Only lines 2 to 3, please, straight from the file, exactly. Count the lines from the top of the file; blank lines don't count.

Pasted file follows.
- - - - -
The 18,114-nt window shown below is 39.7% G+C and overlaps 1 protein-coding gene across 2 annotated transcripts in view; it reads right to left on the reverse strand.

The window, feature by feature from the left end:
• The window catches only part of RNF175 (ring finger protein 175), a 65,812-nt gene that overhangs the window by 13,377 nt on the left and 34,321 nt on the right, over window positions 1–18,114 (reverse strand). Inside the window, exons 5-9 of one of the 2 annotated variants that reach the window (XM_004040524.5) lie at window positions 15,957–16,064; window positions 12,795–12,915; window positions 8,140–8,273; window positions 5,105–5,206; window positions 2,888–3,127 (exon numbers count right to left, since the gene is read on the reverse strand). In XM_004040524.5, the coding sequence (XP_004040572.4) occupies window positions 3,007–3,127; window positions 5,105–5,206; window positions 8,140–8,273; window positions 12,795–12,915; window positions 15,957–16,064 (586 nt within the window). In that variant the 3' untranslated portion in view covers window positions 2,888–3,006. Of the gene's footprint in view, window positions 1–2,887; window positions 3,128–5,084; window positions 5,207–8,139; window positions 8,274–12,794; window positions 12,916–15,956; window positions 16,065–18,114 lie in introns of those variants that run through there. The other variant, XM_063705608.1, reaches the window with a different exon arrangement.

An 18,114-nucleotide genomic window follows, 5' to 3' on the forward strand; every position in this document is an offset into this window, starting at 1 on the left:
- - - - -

The window, feature by feature from the left end:
• The window catches only part of RNF175 (ring finger protein 175), a 65,812-nt gene that overhangs the window by 13,377 nt on the left and 34,321 nt on the right, over window positions 1–18,114 (reverse strand). Inside the window, exons 5-9 of one of the 2 annotated variants that reach the window (XM_004040524.5) lie at window positions 15,957–16,064; window positions 12,795–12,915; window positions 8,140–8,273; window positions 5,105–5,206; window positions 2,888–3,127 (exon numbers count right to left, since the gene is read on the reverse strand). In XM_004040524.5, the coding sequence (XP_004040572.4) occupies window positions 3,007–3,127; window positions 5,105–5,206; window positions 8,140–8,273; window positions 12,795–12,915; window positions 15,957–16,064 (586 nt within the window). In that variant the 3' untranslated portion in view covers window positions 2,888–3,006. Of the gene's footprint in view, window positions 1–2,887; window positions 3,128–5,084; window positions 5,207–8,139; window positions 8,274–12,794; window positions 12,916–15,956; window positions 16,065–18,114 lie in introns of those variants that run through there. The other variant, XM_063705608.1, reaches the window with a different exon arrangement.